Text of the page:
The minister for economics, once the government's chief economic policy maker (especially when the minister was Ludwig Erhard), has gradually lost power as many of the important functions have been transferred to other ministries--including new ministries concerned with environment and research. Since the 1970s, the minister for economics has functioned more like a United States secretary of commerce, remaining a principal channel for contact with industry, labor, and semipublic associations. But several of the ministers have complained in bitter frustration that they were not able to carry out the policies they wanted.
The Bundeskartellamt (Federal Cartel Office) is the institution specifically instructed and empowered to prevent a return to the monopolies and cartels that periodically controlled much of the German economy between the 1870s and 1940s. The policies of the office, like the office itself, have been controversial, with some Germans wanting it to have greater power and others believing that it is already abusing its existing authority.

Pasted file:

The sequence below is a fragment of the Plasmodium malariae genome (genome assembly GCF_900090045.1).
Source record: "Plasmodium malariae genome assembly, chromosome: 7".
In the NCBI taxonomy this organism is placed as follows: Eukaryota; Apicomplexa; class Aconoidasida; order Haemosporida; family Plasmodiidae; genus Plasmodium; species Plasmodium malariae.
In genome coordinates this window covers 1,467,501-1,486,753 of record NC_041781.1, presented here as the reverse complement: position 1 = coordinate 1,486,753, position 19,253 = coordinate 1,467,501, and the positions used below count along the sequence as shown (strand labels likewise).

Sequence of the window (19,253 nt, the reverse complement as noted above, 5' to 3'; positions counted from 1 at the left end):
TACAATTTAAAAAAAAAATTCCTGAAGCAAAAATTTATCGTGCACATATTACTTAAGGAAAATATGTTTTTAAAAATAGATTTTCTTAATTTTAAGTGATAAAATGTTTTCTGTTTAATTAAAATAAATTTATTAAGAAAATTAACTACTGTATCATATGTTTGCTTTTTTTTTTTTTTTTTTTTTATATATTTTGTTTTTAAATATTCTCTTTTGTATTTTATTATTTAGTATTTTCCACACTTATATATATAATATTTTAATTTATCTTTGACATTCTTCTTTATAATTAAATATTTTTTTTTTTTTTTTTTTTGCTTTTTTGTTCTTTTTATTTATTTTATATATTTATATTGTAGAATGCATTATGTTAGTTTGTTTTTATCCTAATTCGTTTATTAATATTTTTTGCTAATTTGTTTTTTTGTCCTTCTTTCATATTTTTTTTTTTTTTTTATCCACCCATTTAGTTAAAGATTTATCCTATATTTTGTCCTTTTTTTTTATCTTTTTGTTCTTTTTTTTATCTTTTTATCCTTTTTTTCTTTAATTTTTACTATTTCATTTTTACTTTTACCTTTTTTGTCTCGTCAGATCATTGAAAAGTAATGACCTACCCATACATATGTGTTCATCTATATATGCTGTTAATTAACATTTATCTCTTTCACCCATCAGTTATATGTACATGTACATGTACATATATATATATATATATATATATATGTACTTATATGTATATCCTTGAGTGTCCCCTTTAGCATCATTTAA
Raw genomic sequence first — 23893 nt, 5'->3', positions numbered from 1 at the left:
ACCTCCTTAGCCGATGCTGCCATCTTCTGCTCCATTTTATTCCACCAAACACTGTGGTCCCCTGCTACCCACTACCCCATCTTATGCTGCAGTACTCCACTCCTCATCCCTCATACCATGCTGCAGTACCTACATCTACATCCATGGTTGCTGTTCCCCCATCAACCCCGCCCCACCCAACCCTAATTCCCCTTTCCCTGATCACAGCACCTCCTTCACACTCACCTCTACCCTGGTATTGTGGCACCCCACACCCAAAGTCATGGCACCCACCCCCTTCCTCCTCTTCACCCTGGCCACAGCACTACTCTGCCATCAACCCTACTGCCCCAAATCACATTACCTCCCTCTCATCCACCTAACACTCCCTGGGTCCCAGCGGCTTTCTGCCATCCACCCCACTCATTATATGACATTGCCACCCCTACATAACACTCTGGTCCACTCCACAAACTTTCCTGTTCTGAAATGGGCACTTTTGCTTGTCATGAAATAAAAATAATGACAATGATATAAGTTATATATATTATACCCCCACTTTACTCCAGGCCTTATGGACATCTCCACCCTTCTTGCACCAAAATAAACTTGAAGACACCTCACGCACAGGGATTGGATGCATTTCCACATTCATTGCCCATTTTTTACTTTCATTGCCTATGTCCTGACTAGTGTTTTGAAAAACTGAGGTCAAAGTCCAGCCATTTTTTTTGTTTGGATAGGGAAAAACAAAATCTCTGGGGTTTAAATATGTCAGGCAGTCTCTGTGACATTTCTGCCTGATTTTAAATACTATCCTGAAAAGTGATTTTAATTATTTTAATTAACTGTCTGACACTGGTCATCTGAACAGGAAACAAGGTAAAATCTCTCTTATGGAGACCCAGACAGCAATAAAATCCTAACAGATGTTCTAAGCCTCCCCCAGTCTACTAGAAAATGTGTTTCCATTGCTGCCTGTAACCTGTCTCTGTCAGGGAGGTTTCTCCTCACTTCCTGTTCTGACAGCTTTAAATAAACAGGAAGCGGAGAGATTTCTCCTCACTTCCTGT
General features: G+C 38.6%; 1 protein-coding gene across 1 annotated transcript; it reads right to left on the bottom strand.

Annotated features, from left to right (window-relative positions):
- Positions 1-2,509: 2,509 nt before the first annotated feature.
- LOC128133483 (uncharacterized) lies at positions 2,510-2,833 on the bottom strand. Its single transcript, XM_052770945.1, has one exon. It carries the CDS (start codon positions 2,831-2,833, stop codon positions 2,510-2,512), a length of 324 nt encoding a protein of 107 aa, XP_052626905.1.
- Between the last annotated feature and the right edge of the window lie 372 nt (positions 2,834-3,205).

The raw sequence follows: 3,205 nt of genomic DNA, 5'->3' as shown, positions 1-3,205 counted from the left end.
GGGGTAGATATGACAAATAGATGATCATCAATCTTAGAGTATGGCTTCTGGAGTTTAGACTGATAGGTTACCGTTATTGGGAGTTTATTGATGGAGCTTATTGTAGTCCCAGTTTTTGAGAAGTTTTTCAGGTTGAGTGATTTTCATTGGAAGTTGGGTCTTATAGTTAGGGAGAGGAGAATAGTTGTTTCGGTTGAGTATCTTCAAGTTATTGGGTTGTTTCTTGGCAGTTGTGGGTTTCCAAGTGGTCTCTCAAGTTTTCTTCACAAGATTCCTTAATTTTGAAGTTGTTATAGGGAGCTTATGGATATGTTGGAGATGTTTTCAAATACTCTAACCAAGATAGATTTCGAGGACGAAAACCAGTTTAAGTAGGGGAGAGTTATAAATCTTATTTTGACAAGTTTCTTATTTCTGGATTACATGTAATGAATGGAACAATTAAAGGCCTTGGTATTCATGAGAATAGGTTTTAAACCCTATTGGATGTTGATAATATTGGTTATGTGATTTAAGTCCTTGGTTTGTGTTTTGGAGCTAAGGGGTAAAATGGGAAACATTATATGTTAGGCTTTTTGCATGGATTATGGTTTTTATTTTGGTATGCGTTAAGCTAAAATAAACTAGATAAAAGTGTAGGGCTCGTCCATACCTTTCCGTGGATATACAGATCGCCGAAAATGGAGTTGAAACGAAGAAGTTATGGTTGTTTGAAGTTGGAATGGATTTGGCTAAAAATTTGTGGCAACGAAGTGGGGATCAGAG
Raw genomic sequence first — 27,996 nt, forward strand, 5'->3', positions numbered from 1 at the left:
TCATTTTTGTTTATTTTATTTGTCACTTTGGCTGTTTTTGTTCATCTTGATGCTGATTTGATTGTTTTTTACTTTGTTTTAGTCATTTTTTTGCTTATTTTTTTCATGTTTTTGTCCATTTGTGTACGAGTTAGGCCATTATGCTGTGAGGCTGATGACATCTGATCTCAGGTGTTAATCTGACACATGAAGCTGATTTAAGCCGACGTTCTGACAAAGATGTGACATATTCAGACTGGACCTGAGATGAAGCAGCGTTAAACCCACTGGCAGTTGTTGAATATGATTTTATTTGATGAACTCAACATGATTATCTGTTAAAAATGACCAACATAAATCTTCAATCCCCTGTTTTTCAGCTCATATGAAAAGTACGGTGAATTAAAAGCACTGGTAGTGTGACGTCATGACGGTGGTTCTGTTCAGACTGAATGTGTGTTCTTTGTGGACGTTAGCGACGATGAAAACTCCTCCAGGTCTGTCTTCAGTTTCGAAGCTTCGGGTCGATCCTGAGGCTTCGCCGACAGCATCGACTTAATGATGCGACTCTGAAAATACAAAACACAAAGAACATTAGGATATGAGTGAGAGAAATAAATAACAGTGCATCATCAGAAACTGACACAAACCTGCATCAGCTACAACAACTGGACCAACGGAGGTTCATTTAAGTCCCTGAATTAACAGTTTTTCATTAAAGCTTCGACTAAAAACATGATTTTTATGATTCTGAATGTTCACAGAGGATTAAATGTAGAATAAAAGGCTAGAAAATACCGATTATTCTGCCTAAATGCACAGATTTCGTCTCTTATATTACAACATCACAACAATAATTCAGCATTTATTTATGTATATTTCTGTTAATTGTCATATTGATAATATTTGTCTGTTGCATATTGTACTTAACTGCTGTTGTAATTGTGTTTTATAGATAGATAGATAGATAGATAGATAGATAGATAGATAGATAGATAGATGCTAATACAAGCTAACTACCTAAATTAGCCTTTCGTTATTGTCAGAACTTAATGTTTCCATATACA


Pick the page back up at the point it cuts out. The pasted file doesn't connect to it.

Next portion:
The Bundeskartellamt was established in 1957. Many, including Erhard, believed that it had not been given enough authority to restrict cartels and other monopolistic practices. The Western Allies had insisted that the fledgling Federal Republic have such a law, but West German business associations used their influence to undercut the authority of the Bundeskartellamt to the point where it has sometimes been described as a "Swiss cheese with countless holes." Some of the holes in the Swiss cheese were closed in 1973, when the Bundestag passed a merger law (Fusionsgesetz ) intended to block monopolies in advance so that the Bundeskartellamt would not always have to act after the fact.
In retrospect, the laws and the office have performed a central and useful function, but they have not been able to prevent a gradual shift toward ever larger companies in Germany. The number of mergers in West Germany increased rapidly during the late 1980s, rising to over 1,000 per year. And the Bundes-kartellamt has not been effective in curtailing the countless informal contacts and discussions that have characterized the German system (like other European systems) and that would be suspect and perhaps illegal in the United States.